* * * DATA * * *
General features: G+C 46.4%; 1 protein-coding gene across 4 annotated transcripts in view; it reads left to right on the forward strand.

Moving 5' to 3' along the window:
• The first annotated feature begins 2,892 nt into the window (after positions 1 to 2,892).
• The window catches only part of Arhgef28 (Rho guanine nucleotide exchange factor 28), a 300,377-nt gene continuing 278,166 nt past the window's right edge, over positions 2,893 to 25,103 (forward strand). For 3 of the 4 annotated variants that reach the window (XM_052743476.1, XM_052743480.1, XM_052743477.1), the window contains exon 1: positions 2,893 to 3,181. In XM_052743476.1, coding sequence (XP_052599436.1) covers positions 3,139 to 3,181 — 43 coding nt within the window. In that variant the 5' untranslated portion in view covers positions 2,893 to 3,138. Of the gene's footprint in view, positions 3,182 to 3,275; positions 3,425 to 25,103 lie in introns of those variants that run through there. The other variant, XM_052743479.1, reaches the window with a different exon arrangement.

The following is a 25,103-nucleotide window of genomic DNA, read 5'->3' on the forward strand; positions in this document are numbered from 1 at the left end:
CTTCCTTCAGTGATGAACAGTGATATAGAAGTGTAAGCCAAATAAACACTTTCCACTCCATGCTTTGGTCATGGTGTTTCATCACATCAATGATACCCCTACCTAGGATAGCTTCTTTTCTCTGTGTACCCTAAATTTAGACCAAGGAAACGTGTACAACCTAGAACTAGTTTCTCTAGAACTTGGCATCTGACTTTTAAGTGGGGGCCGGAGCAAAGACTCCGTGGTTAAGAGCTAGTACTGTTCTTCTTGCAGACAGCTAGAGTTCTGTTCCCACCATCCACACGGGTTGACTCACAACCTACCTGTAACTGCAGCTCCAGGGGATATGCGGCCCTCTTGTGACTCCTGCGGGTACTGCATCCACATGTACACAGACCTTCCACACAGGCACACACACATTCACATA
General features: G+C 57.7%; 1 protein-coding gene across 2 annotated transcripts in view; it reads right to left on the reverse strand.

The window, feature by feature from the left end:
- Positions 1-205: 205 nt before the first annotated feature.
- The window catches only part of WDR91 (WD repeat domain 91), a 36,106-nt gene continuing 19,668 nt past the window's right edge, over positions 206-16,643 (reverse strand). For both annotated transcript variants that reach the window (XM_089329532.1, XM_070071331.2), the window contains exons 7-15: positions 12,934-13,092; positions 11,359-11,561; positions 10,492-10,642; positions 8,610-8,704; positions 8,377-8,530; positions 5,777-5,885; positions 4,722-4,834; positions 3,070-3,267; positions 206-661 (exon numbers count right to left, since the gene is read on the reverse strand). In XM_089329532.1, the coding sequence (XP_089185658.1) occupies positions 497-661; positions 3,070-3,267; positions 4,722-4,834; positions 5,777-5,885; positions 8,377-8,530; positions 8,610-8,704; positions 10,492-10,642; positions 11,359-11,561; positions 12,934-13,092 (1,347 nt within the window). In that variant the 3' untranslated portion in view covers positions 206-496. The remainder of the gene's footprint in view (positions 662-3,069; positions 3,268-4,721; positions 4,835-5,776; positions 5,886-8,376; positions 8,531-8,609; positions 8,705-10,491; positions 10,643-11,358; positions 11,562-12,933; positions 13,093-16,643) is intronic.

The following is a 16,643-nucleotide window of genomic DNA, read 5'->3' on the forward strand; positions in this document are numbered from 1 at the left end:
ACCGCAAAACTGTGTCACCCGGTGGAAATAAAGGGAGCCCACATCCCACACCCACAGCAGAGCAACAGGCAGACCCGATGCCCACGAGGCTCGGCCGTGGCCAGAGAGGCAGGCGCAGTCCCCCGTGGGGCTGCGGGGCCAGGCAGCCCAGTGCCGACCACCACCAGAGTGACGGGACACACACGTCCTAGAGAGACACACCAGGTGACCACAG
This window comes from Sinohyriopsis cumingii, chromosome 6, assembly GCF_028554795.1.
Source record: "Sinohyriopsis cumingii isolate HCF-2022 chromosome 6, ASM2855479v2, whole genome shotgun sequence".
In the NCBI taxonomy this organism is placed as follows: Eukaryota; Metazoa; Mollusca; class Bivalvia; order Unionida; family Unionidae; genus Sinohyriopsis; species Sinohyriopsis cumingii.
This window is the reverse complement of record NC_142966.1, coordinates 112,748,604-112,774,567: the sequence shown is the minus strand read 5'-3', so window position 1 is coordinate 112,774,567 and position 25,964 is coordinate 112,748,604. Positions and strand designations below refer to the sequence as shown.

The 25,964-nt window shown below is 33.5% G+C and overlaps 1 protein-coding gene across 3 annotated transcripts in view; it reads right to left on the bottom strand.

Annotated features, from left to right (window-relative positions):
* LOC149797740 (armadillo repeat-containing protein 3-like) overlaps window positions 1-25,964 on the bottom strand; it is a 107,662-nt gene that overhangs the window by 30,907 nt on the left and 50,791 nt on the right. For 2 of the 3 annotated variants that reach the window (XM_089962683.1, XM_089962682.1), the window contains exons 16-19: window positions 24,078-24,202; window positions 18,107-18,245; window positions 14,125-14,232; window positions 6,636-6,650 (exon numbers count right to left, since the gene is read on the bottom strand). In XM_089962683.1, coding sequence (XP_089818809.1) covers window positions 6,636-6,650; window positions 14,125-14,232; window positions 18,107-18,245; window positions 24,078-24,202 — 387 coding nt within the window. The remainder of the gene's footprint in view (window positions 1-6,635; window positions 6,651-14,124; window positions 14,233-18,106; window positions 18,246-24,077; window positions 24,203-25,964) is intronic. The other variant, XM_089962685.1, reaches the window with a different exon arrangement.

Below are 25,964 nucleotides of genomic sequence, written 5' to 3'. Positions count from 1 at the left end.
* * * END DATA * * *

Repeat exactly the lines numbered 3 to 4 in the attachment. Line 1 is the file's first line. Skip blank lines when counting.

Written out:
• The first annotated feature begins 2,892 nt into the window (after positions 1 to 2,892).
• The window catches only part of Arhgef28 (Rho guanine nucleotide exchange factor 28), a 300,377-nt gene continuing 278,166 nt past the window's right edge, over positions 2,893 to 25,103 (forward strand). For 3 of the 4 annotated variants that reach the window (XM_052743476.1, XM_052743480.1, XM_052743477.1), the window contains exon 1: positions 2,893 to 3,181. In XM_052743476.1, coding sequence (XP_052599436.1) covers positions 3,139 to 3,181 — 43 coding nt within the window. In that variant the 5' untranslated portion in view covers positions 2,893 to 3,138. Of the gene's footprint in view, positions 3,182 to 3,275; positions 3,425 to 25,103 lie in introns of those variants that run through there. The other variant, XM_052743479.1, reaches the window with a different exon arrangement.